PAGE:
The United States and the European Union have so far responded cautiously to the wave of protests in the Arab world, fearing that the unrest could destabilize the volatile region and bring anti-Western forces to power. "The European Union has an interest in keeping a strong partnership. This is why countries including France, Spain and Italy have not clearly condemned what happened," Ivan Ureta, a professor of international relations at King's College in London, told Deutsche Welle.
A key concern for the US and the EU is that the protests in most Arab countries like Libya and Jordan, where thousands demonstrated over the weekend against government economic policies and called for the resignation of Prime Minister Samir Rifai, are backed by Islamist opposition forces.
"As in all cases of revolution, you must be careful what you wish for. The politics and demographics in these countries mean that what replaces the corrupt old regimes could be even worse; strengthening the hands of terrorists and radicals," says Mark Almond, a visiting professor in international relations at Ankara’s Bilkent University.
Analysts note that the absence of Islamists in the Tunisian protests is because Tunisia, unlike other Arab countries, has since its independence aggressively sought to ban Islamists from public life.
"Most influential Tunisian Islamists now live abroad, while those who remain in Tunisia have been forced to form a coalition with unlikely secular and communist bedfellows. The nature of the opposition and the willingness of the Tunisian government to back down are not coincidental. If it had been clear that Islamist opposition figures were playing a large role in the current unrest, the government would likely have doubled down on repressive measures," says Michael Koplow, a doctoral candidate at Georgetown University, in a commentary in Foreign Policy.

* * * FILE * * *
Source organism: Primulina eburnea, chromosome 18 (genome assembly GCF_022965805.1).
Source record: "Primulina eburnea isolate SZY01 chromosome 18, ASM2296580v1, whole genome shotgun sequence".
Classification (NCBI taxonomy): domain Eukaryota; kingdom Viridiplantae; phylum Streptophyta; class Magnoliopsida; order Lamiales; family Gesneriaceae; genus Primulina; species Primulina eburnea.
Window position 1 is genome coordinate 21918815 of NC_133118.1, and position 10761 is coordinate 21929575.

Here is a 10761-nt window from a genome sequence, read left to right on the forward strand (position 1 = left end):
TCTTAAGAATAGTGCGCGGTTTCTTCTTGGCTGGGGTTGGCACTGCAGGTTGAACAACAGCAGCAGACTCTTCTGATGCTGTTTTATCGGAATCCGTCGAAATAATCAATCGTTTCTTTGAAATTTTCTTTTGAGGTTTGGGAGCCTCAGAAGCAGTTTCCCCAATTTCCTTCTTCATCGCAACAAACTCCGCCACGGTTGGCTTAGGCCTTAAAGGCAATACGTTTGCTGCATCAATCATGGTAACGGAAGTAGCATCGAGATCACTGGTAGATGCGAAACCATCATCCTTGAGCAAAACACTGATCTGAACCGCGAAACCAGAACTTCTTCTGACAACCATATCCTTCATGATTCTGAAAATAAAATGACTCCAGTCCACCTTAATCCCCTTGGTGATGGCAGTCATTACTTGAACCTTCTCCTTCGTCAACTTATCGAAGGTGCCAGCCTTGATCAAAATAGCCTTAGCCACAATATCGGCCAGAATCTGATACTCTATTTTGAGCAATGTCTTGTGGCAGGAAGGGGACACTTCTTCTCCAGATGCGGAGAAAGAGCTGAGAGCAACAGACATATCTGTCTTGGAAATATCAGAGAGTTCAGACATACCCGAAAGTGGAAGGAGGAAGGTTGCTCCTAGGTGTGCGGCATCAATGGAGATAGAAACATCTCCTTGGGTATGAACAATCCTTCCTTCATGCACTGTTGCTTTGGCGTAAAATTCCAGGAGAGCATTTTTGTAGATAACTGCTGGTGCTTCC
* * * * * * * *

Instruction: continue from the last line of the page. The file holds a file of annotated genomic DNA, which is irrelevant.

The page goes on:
Islamists are nonetheless certain to exploit the widespread discontent and may benefit once protesters realize that change involves a lot more than toppling a corrupt and authoritarian leader. Ben Ali's departure has thrown Tunisia into turmoil. The country, at least for now has lost tourism, one of its main sources of foreign income. With the evacuation of thousands of European tourists, it will be some time before Tunisian tourism regains lost ground.
The rise of secularism
In a first sign of the reemergence of the Islamists, Rached Ghannouchi, the 69-year old leader of Tunisia's banned Nahda or Renaissance movement, announced on Sunday that he was returning to Tunisia from his 22 years in exile in London.
Analysts say that Ghannouchi will encounter a country very different from the one he left. While he still may have supporters in Tunisia, he does not have an infrastructure and many of those Islamists that remained in the country have radicalized and are likely to see Ghannouchi as a spent force too willing to compromise.
More importantly however, Tunisia's long-standing suppression of the Islamists has allowed secularism to build roots that many Tunisians will want to preserve. Tunisian-born Israeli sociologist Claude Sitbon notes that Tunisians on the Internet joked that Ghannouchi would be met at the airport by bikini-clad women. "Women have achieved an amazing status in Tunisia. They wear jeans in the street and bikinis on the beach; women are judges and ambassadors. Tunisians won't want to lose that," Sitbon says.